Size / / /

Seemed like a good place

for the stolen mind

it needs to stay cool

and hidden

so we dug a room inside

an icy moonlet

and, well, we thought she was

comatose but maybe

she was simply exhausted

how else to explain

the haunting voices

her voices, that we hear

in every cable, every laser,

everything that passes through that moon

Who knew the switching station on one side

and the dormant mind on the other

could shake hands,

but they did

Now she's transmitting

copies of herself everywhere

netdogs have caught them all

so far but it's just a matter of time

we had to do something before,

you know, she found us

so it wasn't hard to steal enough explosives

to nudge the moonlet

In a few days

you'll need to duck

expect unusual weather:

a myriad hailstones

infected with her name

Kopaska-Merkel squints at rocks most of the day, which may help explain his poetry. Winters in Alabama are warm, but not warm enough, which also may be a factor. Anyway, fiction and poetry have cropped up like toadstools since the early 1980s, and 16 small books have been loosed upon the world. David's blog is located at

David C. Kopaska-Merkel has 1200+ published poems, short stories, etc. (since 1972). He won the Rhysling Award for best long poem in 2006 for a collaboration with Kendall Evans. His latest book is The Ambassador Takes One For The Team, a collection of speculative poetry. Blog at @DavidKM on Twitter.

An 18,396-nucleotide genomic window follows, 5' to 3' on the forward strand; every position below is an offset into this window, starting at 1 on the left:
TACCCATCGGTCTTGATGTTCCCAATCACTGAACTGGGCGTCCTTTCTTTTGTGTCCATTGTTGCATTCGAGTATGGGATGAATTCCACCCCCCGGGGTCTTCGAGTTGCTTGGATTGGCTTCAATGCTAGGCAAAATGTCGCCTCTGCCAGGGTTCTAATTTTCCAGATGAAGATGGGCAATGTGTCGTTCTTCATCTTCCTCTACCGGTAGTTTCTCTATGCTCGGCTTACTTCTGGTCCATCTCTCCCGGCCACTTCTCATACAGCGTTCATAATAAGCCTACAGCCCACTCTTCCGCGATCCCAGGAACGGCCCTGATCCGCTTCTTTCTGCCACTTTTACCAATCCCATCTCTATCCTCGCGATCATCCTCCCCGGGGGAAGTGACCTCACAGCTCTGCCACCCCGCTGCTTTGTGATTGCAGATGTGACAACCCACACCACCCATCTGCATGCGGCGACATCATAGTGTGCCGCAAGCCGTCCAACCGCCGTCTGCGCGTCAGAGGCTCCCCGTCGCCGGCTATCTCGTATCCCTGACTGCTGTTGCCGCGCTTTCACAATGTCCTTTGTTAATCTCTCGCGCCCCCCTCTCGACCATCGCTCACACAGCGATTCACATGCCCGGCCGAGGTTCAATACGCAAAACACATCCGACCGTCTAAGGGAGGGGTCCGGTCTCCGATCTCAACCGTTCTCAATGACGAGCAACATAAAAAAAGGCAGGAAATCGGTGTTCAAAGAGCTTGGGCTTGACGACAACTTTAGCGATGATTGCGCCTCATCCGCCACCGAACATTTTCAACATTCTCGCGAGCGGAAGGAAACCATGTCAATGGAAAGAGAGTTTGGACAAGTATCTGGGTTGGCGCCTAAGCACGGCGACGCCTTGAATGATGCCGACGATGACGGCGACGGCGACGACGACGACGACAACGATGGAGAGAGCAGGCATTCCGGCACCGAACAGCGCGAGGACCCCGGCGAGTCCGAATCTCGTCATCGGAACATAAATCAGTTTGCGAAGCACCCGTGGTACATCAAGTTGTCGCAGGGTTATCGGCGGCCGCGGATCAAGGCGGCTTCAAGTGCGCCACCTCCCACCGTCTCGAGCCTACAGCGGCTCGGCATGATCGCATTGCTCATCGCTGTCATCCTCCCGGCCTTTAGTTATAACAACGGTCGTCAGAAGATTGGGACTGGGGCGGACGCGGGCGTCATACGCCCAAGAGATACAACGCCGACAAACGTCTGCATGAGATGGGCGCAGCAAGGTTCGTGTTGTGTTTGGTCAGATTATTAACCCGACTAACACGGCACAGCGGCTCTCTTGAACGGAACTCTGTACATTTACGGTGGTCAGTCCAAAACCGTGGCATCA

Current Issue
27 Mar 2023

close calls when / I’m with Thee / dressed to the nines
they took to their heels but the bird was faster.
In this episode of Critical Friends, the Strange Horizons SFF criticism podcast, Reviews Editors Aisha Subramanian and Dan Hartland talk to novelist, reviewer, and Strange Horizons’ Co-ordinating Editor, Gautam Bhatia, about how reviewing and criticism of all kinds align—and do not—with fiction-writing and the genre more widely.
If the future is here, but unevenly distributed, then so is the past.
He claims that Redlow used to be a swamp and he has now brought them into the future before the future. Yes he said that.
My previous Short Fiction Treasures column was all about science fiction, so it’s only fair that the theme this time around is fantasy.
I’ve come to think of trans-inclusive worldbuilding as an activist project in itself, or at least analogous to the work of activists. When we imagine other worlds, we have to observe what rules we are creating to govern the characters, institutions, and internal logic in our stories. This means looking at gender from the top down, as a regulatory system, and from the bottom up, at the people on the margins whose bodies and lives stand in some kind of inherent opposition to the system itself.
Wednesday: And Lately, The Sun edited by Calyx Create Group 
Friday: August Kitko and the Mechas from Space by Alex White 
Issue 20 Mar 2023
Issue 13 Mar 2023
Issue 6 Mar 2023
Issue 20 Feb 2023
Issue 13 Feb 2023
Issue 6 Feb 2023
Issue 30 Jan 2023
By: Catherine Rockwood
By: Romie Stott
Podcast read by: Ciro Faienza
Podcast read by: Catherine Rockwood
Podcast read by: Romie Stott
Podcast read by: Maureen Kincaid Speller
Issue 23 Jan 2023
Issue 16 Jan 2023
Issue 9 Jan 2023
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